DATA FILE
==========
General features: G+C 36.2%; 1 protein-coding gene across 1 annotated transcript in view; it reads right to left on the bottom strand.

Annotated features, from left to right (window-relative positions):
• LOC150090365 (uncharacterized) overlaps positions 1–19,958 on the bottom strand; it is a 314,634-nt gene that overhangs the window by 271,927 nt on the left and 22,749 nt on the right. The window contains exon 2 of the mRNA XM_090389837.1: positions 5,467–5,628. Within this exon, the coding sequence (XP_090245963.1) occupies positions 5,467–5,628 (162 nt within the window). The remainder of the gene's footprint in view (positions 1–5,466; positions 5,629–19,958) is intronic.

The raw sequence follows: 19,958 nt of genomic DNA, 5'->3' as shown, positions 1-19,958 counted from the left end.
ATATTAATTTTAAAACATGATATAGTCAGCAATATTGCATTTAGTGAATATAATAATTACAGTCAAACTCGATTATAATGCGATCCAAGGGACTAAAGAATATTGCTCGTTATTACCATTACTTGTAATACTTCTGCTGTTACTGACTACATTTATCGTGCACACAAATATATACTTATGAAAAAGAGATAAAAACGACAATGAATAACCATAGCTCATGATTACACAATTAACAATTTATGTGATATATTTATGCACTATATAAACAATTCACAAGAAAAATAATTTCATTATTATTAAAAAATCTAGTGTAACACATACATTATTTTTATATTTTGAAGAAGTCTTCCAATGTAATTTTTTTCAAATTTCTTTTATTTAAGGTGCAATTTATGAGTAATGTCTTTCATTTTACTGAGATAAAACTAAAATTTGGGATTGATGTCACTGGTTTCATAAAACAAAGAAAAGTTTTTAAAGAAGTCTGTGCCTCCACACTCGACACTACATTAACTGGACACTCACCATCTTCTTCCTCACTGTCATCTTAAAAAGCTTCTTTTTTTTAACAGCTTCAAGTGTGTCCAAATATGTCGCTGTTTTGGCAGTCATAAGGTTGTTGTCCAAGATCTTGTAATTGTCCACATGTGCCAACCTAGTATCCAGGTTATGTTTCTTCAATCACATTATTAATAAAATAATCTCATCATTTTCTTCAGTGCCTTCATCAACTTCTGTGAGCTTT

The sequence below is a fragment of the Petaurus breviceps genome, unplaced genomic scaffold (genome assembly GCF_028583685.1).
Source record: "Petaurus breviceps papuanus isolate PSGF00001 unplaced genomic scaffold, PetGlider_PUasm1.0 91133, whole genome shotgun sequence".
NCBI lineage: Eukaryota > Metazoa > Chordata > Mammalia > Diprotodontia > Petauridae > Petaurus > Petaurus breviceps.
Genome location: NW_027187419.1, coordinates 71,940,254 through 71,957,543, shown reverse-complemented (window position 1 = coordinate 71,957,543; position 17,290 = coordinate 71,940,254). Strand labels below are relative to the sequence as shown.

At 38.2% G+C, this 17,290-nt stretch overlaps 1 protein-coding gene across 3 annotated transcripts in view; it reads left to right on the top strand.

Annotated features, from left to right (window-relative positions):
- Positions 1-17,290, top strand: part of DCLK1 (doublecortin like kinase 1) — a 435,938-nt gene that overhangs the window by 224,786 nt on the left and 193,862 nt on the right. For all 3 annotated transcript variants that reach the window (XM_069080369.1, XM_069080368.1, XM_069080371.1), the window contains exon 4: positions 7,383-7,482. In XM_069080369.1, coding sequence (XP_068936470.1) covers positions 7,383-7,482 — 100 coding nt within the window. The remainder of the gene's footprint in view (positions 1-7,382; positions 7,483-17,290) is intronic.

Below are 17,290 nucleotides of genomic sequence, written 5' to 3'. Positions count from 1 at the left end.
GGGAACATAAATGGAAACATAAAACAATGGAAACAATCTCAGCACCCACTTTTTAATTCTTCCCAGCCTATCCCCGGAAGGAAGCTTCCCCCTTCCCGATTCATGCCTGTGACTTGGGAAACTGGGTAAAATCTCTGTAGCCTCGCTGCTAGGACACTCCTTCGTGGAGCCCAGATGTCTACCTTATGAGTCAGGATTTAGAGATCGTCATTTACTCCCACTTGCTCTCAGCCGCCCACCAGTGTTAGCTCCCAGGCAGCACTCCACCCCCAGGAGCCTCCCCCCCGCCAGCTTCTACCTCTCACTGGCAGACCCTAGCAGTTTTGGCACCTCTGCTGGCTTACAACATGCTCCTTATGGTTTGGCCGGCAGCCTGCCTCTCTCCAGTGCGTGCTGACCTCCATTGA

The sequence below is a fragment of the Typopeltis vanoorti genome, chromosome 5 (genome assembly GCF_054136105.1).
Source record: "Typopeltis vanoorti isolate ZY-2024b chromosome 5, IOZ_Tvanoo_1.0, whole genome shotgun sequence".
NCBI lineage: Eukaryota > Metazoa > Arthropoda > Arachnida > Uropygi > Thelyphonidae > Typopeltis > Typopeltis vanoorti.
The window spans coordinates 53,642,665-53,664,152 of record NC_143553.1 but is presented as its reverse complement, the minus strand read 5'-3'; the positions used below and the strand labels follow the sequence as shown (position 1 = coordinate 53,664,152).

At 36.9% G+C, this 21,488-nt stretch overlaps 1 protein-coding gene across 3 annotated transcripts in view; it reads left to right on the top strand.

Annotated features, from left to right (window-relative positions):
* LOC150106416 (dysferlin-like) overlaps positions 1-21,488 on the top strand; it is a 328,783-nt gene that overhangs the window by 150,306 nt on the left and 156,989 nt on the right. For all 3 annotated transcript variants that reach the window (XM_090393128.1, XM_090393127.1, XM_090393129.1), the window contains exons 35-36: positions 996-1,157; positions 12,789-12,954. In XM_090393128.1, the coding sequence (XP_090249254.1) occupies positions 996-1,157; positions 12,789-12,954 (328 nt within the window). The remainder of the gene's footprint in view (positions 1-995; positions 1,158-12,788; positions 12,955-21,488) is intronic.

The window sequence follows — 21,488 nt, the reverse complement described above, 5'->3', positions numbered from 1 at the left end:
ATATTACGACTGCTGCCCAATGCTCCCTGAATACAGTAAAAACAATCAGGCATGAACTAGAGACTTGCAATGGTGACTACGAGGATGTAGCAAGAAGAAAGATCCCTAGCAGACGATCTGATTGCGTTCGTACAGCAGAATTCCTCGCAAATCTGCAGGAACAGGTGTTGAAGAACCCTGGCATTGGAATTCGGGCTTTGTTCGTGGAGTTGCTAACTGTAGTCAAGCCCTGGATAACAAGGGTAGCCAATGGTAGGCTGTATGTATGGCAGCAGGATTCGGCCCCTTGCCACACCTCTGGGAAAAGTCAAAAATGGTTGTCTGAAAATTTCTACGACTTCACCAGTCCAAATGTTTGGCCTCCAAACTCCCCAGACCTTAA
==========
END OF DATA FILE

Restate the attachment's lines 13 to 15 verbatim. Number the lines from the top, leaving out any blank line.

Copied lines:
Below are 17,290 nucleotides of genomic sequence, written 5' to 3'. Positions count from 1 at the left end.
GGGAACATAAATGGAAACATAAAACAATGGAAACAATCTCAGCACCCACTTTTTAATTCTTCCCAGCCTATCCCCGGAAGGAAGCTTCCCCCTTCCCGATTCATGCCTGTGACTTGGGAAACTGGGTAAAATCTCTGTAGCCTCGCTGCTAGGACACTCCTTCGTGGAGCCCAGATGTCTACCTTATGAGTCAGGATTTAGAGATCGTCATTTACTCCCACTTGCTCTCAGCCGCCCACCAGTGTTAGCTCCCAGGCAGCACTCCACCCCCAGGAGCCTCCCCCCCGCCAGCTTCTACCTCTCACTGGCAGACCCTAGCAGTTTTGGCACCTCTGCTGGCTTACAACATGCTCCTTATGGTTTGGCCGGCAGCCTGCCTCTCTCCAGTGCGTGCTGACCTCCATTGA

The sequence below is a fragment of the Typopeltis vanoorti genome, chromosome 5 (genome assembly GCF_054136105.1).